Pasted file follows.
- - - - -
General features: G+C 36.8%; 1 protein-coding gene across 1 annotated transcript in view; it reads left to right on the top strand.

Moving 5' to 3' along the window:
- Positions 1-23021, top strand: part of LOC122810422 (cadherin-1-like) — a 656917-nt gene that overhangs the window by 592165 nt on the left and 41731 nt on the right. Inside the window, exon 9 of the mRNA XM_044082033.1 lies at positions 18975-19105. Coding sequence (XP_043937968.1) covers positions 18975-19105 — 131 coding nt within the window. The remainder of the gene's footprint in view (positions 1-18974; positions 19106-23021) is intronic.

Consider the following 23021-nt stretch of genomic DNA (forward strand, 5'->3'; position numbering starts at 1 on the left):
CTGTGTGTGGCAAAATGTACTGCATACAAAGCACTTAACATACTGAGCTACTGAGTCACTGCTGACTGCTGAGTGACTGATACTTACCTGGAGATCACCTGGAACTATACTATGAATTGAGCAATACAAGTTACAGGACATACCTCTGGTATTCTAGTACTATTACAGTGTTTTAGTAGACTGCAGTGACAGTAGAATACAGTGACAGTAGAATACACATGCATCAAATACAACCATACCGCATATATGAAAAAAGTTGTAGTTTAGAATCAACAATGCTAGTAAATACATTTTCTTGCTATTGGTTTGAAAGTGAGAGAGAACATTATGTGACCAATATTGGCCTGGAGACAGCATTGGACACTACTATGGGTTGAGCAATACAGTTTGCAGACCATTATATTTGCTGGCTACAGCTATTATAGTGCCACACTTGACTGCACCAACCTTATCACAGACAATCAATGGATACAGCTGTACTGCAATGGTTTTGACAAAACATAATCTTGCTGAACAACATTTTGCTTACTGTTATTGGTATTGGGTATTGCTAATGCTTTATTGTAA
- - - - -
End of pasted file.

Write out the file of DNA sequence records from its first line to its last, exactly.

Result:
General features: G+C 36.8%; 1 protein-coding gene across 1 annotated transcript in view; it reads left to right on the top strand.

Moving 5' to 3' along the window:
- Positions 1-23021, top strand: part of LOC122810422 (cadherin-1-like) — a 656917-nt gene that overhangs the window by 592165 nt on the left and 41731 nt on the right. Inside the window, exon 9 of the mRNA XM_044082033.1 lies at positions 18975-19105. Coding sequence (XP_043937968.1) covers positions 18975-19105 — 131 coding nt within the window. The remainder of the gene's footprint in view (positions 1-18974; positions 19106-23021) is intronic.

Consider the following 23021-nt stretch of genomic DNA (forward strand, 5'->3'; position numbering starts at 1 on the left):
CTGTGTGTGGCAAAATGTACTGCATACAAAGCACTTAACATACTGAGCTACTGAGTCACTGCTGACTGCTGAGTGACTGATACTTACCTGGAGATCACCTGGAACTATACTATGAATTGAGCAATACAAGTTACAGGACATACCTCTGGTATTCTAGTACTATTACAGTGTTTTAGTAGACTGCAGTGACAGTAGAATACAGTGACAGTAGAATACACATGCATCAAATACAACCATACCGCATATATGAAAAAAGTTGTAGTTTAGAATCAACAATGCTAGTAAATACATTTTCTTGCTATTGGTTTGAAAGTGAGAGAGAACATTATGTGACCAATATTGGCCTGGAGACAGCATTGGACACTACTATGGGTTGAGCAATACAGTTTGCAGACCATTATATTTGCTGGCTACAGCTATTATAGTGCCACACTTGACTGCACCAACCTTATCACAGACAATCAATGGATACAGCTGTACTGCAATGGTTTTGACAAAACATAATCTTGCTGAACAACATTTTGCTTACTGTTATTGGTATTGGGTATTGCTAATGCTTTATTGTAA